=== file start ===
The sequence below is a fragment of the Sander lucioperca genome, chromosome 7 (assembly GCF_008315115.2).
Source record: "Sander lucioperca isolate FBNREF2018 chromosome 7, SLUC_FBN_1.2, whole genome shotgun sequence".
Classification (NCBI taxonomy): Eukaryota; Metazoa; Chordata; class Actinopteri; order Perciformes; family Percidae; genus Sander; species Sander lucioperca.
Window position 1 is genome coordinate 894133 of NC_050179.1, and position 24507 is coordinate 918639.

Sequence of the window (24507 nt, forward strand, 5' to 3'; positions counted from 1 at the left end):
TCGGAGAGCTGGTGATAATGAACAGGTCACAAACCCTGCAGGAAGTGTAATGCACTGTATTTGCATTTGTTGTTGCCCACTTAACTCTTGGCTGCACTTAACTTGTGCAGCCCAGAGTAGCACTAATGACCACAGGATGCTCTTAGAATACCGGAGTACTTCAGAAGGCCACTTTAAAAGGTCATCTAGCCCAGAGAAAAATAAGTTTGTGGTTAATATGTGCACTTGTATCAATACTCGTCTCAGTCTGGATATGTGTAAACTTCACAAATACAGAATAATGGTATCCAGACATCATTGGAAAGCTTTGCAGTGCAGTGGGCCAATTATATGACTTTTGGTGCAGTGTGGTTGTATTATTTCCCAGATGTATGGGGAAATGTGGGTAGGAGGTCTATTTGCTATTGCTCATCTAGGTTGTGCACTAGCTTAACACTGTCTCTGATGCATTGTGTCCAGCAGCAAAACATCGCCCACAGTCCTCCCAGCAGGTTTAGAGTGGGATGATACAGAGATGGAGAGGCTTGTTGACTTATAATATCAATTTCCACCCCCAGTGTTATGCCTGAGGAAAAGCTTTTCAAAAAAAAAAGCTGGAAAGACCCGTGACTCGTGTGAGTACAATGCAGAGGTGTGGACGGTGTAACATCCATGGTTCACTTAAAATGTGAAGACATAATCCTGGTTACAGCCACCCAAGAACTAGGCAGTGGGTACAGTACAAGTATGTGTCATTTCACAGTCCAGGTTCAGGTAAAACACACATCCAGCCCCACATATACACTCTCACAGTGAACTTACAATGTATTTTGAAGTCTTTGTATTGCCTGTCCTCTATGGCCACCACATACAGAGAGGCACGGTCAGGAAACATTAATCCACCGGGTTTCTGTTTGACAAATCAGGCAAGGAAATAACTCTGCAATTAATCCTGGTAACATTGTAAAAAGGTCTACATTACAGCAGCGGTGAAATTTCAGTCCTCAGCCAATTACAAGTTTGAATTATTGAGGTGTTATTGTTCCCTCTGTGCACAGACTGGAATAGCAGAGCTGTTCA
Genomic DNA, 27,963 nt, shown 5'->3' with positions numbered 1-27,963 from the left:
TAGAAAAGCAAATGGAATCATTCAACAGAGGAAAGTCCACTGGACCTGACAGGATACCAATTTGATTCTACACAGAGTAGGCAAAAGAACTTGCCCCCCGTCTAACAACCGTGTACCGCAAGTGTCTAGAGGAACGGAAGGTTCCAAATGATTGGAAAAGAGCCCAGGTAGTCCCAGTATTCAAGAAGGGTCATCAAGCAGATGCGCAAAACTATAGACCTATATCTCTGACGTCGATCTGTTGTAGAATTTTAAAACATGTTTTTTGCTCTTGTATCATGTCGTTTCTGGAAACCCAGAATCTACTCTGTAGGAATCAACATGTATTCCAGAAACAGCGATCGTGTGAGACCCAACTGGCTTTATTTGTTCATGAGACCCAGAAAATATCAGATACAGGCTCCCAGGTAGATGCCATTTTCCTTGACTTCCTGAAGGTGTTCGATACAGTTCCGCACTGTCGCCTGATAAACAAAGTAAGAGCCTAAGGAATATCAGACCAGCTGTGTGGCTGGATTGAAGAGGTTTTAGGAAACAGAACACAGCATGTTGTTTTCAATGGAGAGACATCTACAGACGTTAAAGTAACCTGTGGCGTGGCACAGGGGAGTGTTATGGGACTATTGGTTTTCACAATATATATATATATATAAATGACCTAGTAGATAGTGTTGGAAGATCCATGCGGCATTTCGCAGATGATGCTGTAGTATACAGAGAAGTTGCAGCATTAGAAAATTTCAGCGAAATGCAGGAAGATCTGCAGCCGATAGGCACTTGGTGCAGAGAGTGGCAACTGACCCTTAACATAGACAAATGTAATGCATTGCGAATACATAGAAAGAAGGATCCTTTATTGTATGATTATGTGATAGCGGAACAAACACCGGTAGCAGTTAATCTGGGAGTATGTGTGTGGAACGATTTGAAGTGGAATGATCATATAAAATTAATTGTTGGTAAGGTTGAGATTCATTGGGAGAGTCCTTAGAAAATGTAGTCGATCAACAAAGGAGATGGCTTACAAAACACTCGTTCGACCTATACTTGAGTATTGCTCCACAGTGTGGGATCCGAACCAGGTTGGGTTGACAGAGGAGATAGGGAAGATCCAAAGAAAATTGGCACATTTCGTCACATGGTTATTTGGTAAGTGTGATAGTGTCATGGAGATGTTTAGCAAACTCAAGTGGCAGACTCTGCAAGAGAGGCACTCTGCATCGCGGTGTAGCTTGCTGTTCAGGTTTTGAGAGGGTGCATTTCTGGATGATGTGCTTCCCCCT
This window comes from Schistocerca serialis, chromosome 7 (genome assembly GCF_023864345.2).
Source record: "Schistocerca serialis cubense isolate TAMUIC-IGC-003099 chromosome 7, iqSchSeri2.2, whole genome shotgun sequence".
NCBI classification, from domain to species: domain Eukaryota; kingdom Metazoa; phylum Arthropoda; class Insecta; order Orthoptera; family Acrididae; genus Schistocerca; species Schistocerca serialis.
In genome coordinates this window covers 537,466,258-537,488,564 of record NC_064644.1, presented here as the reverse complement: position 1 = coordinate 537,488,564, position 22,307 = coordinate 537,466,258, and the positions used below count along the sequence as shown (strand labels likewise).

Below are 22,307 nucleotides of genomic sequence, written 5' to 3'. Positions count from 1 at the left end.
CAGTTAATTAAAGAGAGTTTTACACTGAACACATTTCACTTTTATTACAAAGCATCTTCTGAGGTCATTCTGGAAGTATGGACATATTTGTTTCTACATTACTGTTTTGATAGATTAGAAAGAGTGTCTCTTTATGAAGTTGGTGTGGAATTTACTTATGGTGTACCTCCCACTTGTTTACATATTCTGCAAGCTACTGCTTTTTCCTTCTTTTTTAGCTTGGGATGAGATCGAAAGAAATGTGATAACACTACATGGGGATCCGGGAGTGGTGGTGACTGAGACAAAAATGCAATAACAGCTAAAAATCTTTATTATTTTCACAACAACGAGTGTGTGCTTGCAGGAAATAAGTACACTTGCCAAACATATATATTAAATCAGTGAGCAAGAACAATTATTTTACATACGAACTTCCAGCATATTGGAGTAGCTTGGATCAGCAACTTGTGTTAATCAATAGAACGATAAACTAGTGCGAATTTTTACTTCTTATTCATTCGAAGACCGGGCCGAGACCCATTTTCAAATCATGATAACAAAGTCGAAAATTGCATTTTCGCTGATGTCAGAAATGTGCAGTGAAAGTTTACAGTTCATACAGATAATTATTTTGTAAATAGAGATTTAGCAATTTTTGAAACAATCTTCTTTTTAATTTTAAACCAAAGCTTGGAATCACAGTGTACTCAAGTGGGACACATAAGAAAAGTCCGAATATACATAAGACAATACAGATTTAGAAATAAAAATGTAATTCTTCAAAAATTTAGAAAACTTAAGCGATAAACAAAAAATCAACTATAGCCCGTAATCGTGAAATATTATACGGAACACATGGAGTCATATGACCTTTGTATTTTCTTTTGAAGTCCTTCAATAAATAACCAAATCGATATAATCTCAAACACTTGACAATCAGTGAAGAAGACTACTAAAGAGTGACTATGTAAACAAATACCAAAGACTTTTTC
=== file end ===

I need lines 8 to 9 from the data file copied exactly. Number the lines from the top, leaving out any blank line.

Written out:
TAGAAAAGCAAATGGAATCATTCAACAGAGGAAAGTCCACTGGACCTGACAGGATACCAATTTGATTCTACACAGAGTAGGCAAAAGAACTTGCCCCCCGTCTAACAACCGTGTACCGCAAGTGTCTAGAGGAACGGAAGGTTCCAAATGATTGGAAAAGAGCCCAGGTAGTCCCAGTATTCAAGAAGGGTCATCAAGCAGATGCGCAAAACTATAGACCTATATCTCTGACGTCGATCTGTTGTAGAATTTTAAAACATGTTTTTTGCTCTTGTATCATGTCGTTTCTGGAAACCCAGAATCTACTCTGTAGGAATCAACATGTATTCCAGAAACAGCGATCGTGTGAGACCCAACTGGCTTTATTTGTTCATGAGACCCAGAAAATATCAGATACAGGCTCCCAGGTAGATGCCATTTTCCTTGACTTCCTGAAGGTGTTCGATACAGTTCCGCACTGTCGCCTGATAAACAAAGTAAGAGCCTAAGGAATATCAGACCAGCTGTGTGGCTGGATTGAAGAGGTTTTAGGAAACAGAACACAGCATGTTGTTTTCAATGGAGAGACATCTACAGACGTTAAAGTAACCTGTGGCGTGGCACAGGGGAGTGTTATGGGACTATTGGTTTTCACAATATATATATATATATAAATGACCTAGTAGATAGTGTTGGAAGATCCATGCGGCATTTCGCAGATGATGCTGTAGTATACAGAGAAGTTGCAGCATTAGAAAATTTCAGCGAAATGCAGGAAGATCTGCAGCCGATAGGCACTTGGTGCAGAGAGTGGCAACTGACCCTTAACATAGACAAATGTAATGCATTGCGAATACATAGAAAGAAGGATCCTTTATTGTATGATTATGTGATAGCGGAACAAACACCGGTAGCAGTTAATCTGGGAGTATGTGTGTGGAACGATTTGAAGTGGAATGATCATATAAAATTAATTGTTGGTAAGGTTGAGATTCATTGGGAGAGTCCTTAGAAAATGTAGTCGATCAACAAAGGAGATGGCTTACAAAACACTCGTTCGACCTATACTTGAGTATTGCTCCACAGTGTGGGATCCGAACCAGGTTGGGTTGACAGAGGAGATAGGGAAGATCCAAAGAAAATTGGCACATTTCGTCACATGGTTATTTGGTAAGTGTGATAGTGTCATGGAGATGTTTAGCAAACTCAAGTGGCAGACTCTGCAAGAGAGGCACTCTGCATCGCGGTGTAGCTTGCTGTTCAGGTTTTGAGAGGGTGCATTTCTGGATGATGTGCTTCCCCCT
This window comes from Schistocerca serialis, chromosome 7 (genome assembly GCF_023864345.2).